Volume 26 Issue 1 - Publication Date: 1 January 2007
Special Issue: The 12th International Symposium on Robotics Research
Wave Haptics: Building Stiff Controllers from the Natural Motor Dynamics
N. Diolaiti Stanford Telerobotics Lab and AI-Robotics Lab, Stanford University, Stanford, CA 94305, USA, G. Niemeyer and N.A. Tanner Stanford Telerobotics Lab, Stanford University, Stanford, CA 94305, USA
Haptics, like the fields of robotics and motion control, relies on high stiffness position control of electric motors. Traditionally, DCmotors are driven by current amplifiers designed to hide their electrical dynamics. Meanwhile encoder-based position feedbackcreates virtual springs. Unfortunately this cancellation-replacement approach experiences performance limits due to sensor quantization, discretization, and amplifier bandwidths.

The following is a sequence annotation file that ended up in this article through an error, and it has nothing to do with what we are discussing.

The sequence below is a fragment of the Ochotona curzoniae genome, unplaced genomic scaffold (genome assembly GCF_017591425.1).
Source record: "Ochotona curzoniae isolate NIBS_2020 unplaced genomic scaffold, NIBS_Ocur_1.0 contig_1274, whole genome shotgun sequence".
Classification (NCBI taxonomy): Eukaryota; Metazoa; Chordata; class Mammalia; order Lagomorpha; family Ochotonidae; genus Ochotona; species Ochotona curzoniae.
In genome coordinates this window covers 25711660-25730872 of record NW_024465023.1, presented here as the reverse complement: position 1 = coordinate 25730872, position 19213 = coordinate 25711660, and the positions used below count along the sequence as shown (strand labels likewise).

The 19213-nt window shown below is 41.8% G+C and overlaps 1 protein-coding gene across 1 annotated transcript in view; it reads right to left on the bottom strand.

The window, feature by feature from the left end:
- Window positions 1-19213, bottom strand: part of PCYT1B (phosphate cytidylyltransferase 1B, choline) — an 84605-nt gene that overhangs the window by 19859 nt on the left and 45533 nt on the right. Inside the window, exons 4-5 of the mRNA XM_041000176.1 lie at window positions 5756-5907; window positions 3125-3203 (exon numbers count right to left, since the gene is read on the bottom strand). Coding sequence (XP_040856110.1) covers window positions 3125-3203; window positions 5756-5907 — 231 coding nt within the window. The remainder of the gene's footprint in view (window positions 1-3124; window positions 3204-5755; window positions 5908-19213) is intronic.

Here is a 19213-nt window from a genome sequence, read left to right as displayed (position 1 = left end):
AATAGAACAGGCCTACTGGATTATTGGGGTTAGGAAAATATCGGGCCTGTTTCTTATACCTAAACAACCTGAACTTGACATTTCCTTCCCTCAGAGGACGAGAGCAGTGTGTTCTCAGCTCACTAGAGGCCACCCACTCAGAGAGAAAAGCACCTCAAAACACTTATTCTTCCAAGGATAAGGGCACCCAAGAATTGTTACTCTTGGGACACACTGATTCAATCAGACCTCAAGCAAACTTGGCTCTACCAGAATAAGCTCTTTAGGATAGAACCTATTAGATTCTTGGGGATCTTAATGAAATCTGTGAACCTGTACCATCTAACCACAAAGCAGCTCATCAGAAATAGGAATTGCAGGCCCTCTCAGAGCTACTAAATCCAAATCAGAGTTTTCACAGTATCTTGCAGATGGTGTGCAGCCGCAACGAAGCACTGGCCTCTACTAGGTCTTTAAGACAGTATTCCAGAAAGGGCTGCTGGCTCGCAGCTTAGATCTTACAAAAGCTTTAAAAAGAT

An alternate approachis presented, noting the inherent inductor-resistor dynamics of the motor are beneficial to the haptic task. Two main insights are followed, which may be utilized independently or preferably in combination. First, the electrical inductance L can serve as a stiffness, providing a natural sensorless coupling between the virtual environment and the user. Second, the electrical resistance R can create a natural wave transformation, providing a robust computer interface between the discrete and continuous time domains. The resulting analog circuit implements a simple voltage drive and can achieve higher stiffness than traditional approaches, especially in the frequency range where human users are most sensitive. Aprototype 1-DOF system has been implemented and confirms the promise of this novel paradigm.
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